42

resultat

Ord
Publikationstyp
Politikområde
Författare
Sökord
Datum

CRR/CRD: The delegated act on Market Risk under CRR and other forthcoming delegated act in banking

19-02-2020

This first ECON scrutiny session continues the ECON’s discussions on CRD/CRR during the previous legislature and covers in particular the delegated act on market risk (C(2019) 9068). In addition, two forthcoming regulatory technical standards (RTS) are discussed, namely the RTS on mapping of derivative transactions on which the EBA has finalised its draft (EBA-RTS-2019-02), and the RTS on criteria to define managerial responsibility and control functions on which the EBA has started a consultation ...

This first ECON scrutiny session continues the ECON’s discussions on CRD/CRR during the previous legislature and covers in particular the delegated act on market risk (C(2019) 9068). In addition, two forthcoming regulatory technical standards (RTS) are discussed, namely the RTS on mapping of derivative transactions on which the EBA has finalised its draft (EBA-RTS-2019-02), and the RTS on criteria to define managerial responsibility and control functions on which the EBA has started a consultation (EBA/CP/2019/16).

Banking Union: Completing the Single Rule Book

18-07-2019

This briefing provides an insight into where banking legislation stands in terms of providing a ‘single rule book’ for the purposes of supervising banks in the Banking Union It also identifies the key areas where further harmonisation would facilitate both supervision and resolution.

This briefing provides an insight into where banking legislation stands in terms of providing a ‘single rule book’ for the purposes of supervising banks in the Banking Union It also identifies the key areas where further harmonisation would facilitate both supervision and resolution.

Banking Union: What next?

18-07-2019

This briefing summarises the key areas of possible regulatory initiatives with a view to further completing the Banking Union: (1) EDIS, (2) Further harmonisation of banking law (“single rule book’), (3) Home/host issues, (4) Resolution financing, (5) Further harmonisation of insolvency law, (6) safe assets and regulatory treatment of sovereign exposures and (7) AML supervision. These issues are further explained in additional thematic briefings.

This briefing summarises the key areas of possible regulatory initiatives with a view to further completing the Banking Union: (1) EDIS, (2) Further harmonisation of banking law (“single rule book’), (3) Home/host issues, (4) Resolution financing, (5) Further harmonisation of insolvency law, (6) safe assets and regulatory treatment of sovereign exposures and (7) AML supervision. These issues are further explained in additional thematic briefings.

Banking Union: Defusing the “home/host” debate

16-07-2019

While a banking group located in the Banking Union is supervised by a single supervisor (SSM) and no longer by home and host supervisors, subsidiaries are subject to individual requirements with remaining national powers over legal entities of a group. Further integration of banking groups’ risk management has been identified by the Chair of the Single Supervisory Mechanism (SSM) as one of the remaining steps to completing the Banking Union. For the Chair of the SSM, there are “still obstacles to ...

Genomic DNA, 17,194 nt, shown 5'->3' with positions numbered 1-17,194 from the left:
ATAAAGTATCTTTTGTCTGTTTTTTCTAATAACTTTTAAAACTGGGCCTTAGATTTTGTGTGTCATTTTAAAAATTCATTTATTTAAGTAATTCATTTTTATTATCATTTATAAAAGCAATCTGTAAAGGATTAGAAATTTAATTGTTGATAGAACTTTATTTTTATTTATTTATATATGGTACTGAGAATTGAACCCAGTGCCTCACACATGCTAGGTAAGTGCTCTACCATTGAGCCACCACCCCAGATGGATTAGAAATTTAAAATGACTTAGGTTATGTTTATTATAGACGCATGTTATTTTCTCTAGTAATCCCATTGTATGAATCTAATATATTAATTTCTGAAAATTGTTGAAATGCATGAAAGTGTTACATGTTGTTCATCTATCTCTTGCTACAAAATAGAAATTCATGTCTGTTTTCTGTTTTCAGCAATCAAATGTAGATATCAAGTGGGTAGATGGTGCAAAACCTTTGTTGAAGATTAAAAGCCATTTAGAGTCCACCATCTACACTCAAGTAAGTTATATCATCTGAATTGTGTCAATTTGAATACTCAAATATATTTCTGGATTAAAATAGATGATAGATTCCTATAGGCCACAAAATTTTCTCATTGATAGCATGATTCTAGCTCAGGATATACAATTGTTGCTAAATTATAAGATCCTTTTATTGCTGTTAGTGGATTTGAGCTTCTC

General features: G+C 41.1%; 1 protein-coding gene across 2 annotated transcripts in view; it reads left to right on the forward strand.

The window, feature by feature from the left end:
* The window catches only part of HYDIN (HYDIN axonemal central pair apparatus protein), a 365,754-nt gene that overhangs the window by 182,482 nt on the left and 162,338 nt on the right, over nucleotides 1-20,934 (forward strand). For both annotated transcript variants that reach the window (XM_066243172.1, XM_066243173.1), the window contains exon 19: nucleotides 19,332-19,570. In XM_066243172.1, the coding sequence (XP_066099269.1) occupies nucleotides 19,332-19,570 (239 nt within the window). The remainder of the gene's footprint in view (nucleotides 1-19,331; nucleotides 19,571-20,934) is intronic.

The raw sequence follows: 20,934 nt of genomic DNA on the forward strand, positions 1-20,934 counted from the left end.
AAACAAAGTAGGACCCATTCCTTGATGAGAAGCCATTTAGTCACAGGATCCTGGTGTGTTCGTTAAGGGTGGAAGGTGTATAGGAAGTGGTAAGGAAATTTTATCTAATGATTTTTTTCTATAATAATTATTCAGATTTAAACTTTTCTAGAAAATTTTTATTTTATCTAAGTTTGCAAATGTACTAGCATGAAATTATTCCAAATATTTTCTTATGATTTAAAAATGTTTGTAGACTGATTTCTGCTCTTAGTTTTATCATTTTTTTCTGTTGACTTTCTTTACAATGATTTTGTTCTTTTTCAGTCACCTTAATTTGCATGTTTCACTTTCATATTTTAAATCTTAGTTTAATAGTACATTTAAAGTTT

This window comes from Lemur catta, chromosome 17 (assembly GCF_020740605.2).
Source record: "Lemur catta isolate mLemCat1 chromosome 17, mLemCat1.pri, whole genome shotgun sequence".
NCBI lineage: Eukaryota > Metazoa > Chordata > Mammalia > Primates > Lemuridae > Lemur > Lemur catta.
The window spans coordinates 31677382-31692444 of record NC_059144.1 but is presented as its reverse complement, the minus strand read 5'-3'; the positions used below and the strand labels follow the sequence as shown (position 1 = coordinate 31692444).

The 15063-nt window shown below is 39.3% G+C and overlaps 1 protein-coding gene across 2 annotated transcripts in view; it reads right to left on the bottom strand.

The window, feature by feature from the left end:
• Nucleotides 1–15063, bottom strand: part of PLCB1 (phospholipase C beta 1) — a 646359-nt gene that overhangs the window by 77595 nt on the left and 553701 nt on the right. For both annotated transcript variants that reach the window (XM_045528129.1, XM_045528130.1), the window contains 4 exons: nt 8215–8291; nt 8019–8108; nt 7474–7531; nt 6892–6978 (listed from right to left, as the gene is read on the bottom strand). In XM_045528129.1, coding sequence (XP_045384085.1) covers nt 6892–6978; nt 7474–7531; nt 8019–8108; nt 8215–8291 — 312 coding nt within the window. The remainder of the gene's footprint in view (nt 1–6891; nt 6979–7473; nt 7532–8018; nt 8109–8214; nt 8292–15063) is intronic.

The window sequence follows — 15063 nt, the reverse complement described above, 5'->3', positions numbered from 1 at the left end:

While a banking group located in the Banking Union is supervised by a single supervisor (SSM) and no longer by home and host supervisors, subsidiaries are subject to individual requirements with remaining national powers over legal entities of a group. Further integration of banking groups’ risk management has been identified by the Chair of the Single Supervisory Mechanism (SSM) as one of the remaining steps to completing the Banking Union. For the Chair of the SSM, there are “still obstacles to the integrated management of bank capital and liquidity within cross-border groups operating in the banking union”. As the SSM put it “the fences should be removed; they are out of place within a banking union where the concept of home and host supervisors has disappeared”.

Valuation reports in the context of banking resolution: What are the challenges?

05-07-2018

The paper discusses the problem of valuation in bank resolution. In an overview over the most relevant principles of valuation theory, the paper notes the difficulties inherent in valuing risks and illiquidity in holding non-traded assets. Subsequently, the paper briefly reviews the resolution of Banco Popular Español, and then discusses the need for clarification of the no-investor-worse-off principle, the relation between the price in a sale of business and the presumed outcome in an insolvency ...

The paper discusses the problem of valuation in bank resolution. In an overview over the most relevant principles of valuation theory, the paper notes the difficulties inherent in valuing risks and illiquidity in holding non-traded assets. Subsequently, the paper briefly reviews the resolution of Banco Popular Español, and then discusses the need for clarification of the no-investor-worse-off principle, the relation between the price in a sale of business and the presumed outcome in an insolvency procedure, and the difficulties attached to assessing the value of an illiquid asset that is held. The paper concludes with a discussion of the need for time, for valuation and in resolution, warns against a moratorium on withdrawals and payouts, and argues that time pressures would be much reduced if funding in resolution was provided for.

Valuation reports in the context of banking resolution: What are the challenges?

05-07-2018

This study discusses the challenges concerning bank valuation reports in resolution. The resolution mechanism has three types of valuation reports, respectively to determine whether a bank is failing or likely to fail (valuation 1), to inform the use of the resolution tools including bail-in (valuation 2), and to ensure that the no creditor worse off condition is respected (valuation 3). The first experience with the preparation of valuation reports shows that even with the more formal procedures ...

This study discusses the challenges concerning bank valuation reports in resolution. The resolution mechanism has three types of valuation reports, respectively to determine whether a bank is failing or likely to fail (valuation 1), to inform the use of the resolution tools including bail-in (valuation 2), and to ensure that the no creditor worse off condition is respected (valuation 3). The first experience with the preparation of valuation reports shows that even with the more formal procedures there are still substantial uncertainties regarding the outcome of these valuations due to organisational, legal and economic challenges. Additional mitigating measures should be considered to reduce the uncertainty.

Extern avdelning

Willem Pieter de Groen, CEPS